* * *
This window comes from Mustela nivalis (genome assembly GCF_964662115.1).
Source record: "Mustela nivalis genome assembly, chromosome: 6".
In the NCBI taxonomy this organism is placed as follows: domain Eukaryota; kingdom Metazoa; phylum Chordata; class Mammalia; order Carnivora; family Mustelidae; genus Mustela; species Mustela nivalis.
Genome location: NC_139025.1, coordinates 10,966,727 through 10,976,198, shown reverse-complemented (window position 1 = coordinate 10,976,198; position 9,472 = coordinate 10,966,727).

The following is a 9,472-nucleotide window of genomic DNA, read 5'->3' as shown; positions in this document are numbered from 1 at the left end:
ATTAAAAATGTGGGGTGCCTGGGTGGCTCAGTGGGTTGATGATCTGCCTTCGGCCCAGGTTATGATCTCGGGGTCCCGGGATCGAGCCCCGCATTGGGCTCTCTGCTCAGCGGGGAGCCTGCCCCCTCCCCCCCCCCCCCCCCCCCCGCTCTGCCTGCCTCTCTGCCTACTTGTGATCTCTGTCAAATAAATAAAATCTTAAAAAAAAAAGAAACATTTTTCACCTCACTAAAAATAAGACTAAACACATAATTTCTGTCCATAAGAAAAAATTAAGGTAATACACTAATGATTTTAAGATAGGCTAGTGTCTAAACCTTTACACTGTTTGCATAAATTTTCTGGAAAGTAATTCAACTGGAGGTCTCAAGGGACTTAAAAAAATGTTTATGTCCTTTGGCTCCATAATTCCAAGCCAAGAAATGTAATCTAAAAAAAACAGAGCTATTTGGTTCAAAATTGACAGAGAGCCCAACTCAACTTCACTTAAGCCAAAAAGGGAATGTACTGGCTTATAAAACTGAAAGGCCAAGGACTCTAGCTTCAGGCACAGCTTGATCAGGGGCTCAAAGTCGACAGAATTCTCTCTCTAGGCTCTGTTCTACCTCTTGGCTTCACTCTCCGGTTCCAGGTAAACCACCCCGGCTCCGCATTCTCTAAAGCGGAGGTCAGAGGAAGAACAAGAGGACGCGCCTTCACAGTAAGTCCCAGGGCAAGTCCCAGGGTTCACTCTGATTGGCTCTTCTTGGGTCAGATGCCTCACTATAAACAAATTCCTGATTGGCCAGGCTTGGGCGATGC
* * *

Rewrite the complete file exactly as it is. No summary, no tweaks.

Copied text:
This window comes from Mustela nivalis (genome assembly GCF_964662115.1).
Source record: "Mustela nivalis genome assembly, chromosome: 6".
In the NCBI taxonomy this organism is placed as follows: domain Eukaryota; kingdom Metazoa; phylum Chordata; class Mammalia; order Carnivora; family Mustelidae; genus Mustela; species Mustela nivalis.
Genome location: NC_139025.1, coordinates 10,966,727 through 10,976,198, shown reverse-complemented (window position 1 = coordinate 10,976,198; position 9,472 = coordinate 10,966,727).

The following is a 9,472-nucleotide window of genomic DNA, read 5'->3' as shown; positions in this document are numbered from 1 at the left end:
ATTAAAAATGTGGGGTGCCTGGGTGGCTCAGTGGGTTGATGATCTGCCTTCGGCCCAGGTTATGATCTCGGGGTCCCGGGATCGAGCCCCGCATTGGGCTCTCTGCTCAGCGGGGAGCCTGCCCCCTCCCCCCCCCCCCCCCCCCCCGCTCTGCCTGCCTCTCTGCCTACTTGTGATCTCTGTCAAATAAATAAAATCTTAAAAAAAAAAGAAACATTTTTCACCTCACTAAAAATAAGACTAAACACATAATTTCTGTCCATAAGAAAAAATTAAGGTAATACACTAATGATTTTAAGATAGGCTAGTGTCTAAACCTTTACACTGTTTGCATAAATTTTCTGGAAAGTAATTCAACTGGAGGTCTCAAGGGACTTAAAAAAATGTTTATGTCCTTTGGCTCCATAATTCCAAGCCAAGAAATGTAATCTAAAAAAAACAGAGCTATTTGGTTCAAAATTGACAGAGAGCCCAACTCAACTTCACTTAAGCCAAAAAGGGAATGTACTGGCTTATAAAACTGAAAGGCCAAGGACTCTAGCTTCAGGCACAGCTTGATCAGGGGCTCAAAGTCGACAGAATTCTCTCTCTAGGCTCTGTTCTACCTCTTGGCTTCACTCTCCGGTTCCAGGTAAACCACCCCGGCTCCGCATTCTCTAAAGCGGAGGTCAGAGGAAGAACAAGAGGACGCGCCTTCACAGTAAGTCCCAGGGCAAGTCCCAGGGTTCACTCTGATTGGCTCTTCTTGGGTCAGATGCCTCACTATAAACAAATTCCTGATTGGCCAGGCTTGGGCGATGC